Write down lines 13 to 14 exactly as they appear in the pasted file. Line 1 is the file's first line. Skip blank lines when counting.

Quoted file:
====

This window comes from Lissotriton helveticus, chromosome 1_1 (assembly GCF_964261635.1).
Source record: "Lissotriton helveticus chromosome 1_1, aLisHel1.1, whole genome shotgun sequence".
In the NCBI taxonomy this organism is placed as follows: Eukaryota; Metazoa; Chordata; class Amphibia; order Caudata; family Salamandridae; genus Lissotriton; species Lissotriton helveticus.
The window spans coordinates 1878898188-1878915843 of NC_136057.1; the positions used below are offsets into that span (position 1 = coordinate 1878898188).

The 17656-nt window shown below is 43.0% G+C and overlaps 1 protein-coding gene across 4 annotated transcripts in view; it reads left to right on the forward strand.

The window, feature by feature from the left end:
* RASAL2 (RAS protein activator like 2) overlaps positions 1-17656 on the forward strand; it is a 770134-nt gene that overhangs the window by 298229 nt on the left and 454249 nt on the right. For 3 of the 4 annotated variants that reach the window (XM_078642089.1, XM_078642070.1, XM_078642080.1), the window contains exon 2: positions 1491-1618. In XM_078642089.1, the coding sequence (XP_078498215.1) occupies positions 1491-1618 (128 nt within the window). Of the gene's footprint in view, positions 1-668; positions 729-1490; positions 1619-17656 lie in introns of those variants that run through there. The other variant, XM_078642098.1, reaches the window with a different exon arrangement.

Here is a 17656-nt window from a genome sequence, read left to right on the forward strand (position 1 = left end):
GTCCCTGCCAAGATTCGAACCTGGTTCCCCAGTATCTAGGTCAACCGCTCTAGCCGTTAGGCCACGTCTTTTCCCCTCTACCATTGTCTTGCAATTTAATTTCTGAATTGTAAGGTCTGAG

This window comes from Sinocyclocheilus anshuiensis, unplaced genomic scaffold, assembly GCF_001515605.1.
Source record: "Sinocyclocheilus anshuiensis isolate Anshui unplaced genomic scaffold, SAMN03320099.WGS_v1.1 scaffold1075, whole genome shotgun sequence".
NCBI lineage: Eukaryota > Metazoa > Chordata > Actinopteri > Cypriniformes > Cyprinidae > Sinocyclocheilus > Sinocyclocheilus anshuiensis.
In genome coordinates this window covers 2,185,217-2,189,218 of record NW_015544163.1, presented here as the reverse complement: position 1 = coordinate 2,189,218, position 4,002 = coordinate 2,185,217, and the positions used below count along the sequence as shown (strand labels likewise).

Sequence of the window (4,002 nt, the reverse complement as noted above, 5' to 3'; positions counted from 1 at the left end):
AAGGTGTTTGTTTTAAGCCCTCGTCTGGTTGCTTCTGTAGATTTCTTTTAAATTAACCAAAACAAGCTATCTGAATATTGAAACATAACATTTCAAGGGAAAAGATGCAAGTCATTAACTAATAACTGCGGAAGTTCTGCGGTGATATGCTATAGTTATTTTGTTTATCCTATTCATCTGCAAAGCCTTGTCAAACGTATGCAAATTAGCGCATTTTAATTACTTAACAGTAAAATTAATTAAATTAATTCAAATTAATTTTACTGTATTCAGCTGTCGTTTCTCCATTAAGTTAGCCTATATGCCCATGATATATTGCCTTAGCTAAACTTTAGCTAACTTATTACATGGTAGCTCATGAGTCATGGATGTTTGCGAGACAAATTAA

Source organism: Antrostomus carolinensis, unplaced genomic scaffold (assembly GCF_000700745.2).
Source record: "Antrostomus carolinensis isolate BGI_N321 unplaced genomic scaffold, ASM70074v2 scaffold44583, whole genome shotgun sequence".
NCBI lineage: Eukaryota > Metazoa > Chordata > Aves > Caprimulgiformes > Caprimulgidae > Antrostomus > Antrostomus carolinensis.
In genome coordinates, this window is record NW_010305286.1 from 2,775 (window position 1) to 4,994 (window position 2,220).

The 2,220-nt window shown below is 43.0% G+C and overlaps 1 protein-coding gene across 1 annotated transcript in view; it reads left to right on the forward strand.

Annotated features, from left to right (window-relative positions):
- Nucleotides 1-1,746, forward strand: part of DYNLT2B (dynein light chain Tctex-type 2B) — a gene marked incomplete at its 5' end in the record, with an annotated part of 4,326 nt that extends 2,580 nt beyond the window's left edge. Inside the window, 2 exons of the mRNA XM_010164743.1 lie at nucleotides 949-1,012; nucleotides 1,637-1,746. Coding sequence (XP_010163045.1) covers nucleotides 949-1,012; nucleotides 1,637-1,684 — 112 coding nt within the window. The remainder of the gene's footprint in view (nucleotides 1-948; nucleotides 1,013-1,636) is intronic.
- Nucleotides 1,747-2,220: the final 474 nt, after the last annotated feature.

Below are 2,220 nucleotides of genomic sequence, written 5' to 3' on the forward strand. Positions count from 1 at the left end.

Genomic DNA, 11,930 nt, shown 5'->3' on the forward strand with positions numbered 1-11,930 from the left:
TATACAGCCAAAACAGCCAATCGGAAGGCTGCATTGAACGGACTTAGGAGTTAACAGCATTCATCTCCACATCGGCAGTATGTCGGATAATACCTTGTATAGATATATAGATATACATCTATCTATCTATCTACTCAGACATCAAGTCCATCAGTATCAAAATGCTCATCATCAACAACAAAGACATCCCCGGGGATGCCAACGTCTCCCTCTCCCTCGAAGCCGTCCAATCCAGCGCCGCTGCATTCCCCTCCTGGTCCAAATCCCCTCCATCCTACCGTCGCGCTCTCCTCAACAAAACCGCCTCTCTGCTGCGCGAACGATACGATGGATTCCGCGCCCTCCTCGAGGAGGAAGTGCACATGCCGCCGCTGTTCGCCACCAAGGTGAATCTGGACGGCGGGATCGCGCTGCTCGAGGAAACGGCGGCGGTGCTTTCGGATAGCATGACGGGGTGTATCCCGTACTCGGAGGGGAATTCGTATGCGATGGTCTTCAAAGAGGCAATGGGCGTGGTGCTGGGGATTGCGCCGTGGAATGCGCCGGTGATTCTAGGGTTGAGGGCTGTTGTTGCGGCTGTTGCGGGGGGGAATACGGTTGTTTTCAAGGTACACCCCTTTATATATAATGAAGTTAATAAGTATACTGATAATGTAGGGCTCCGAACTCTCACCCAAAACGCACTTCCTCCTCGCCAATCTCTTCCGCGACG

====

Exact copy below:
In genome coordinates this window covers 2,185,217-2,189,218 of record NW_015544163.1, presented here as the reverse complement: position 1 = coordinate 2,189,218, position 4,002 = coordinate 2,185,217, and the positions used below count along the sequence as shown (strand labels likewise).

Sequence of the window (4,002 nt, the reverse complement as noted above, 5' to 3'; positions counted from 1 at the left end):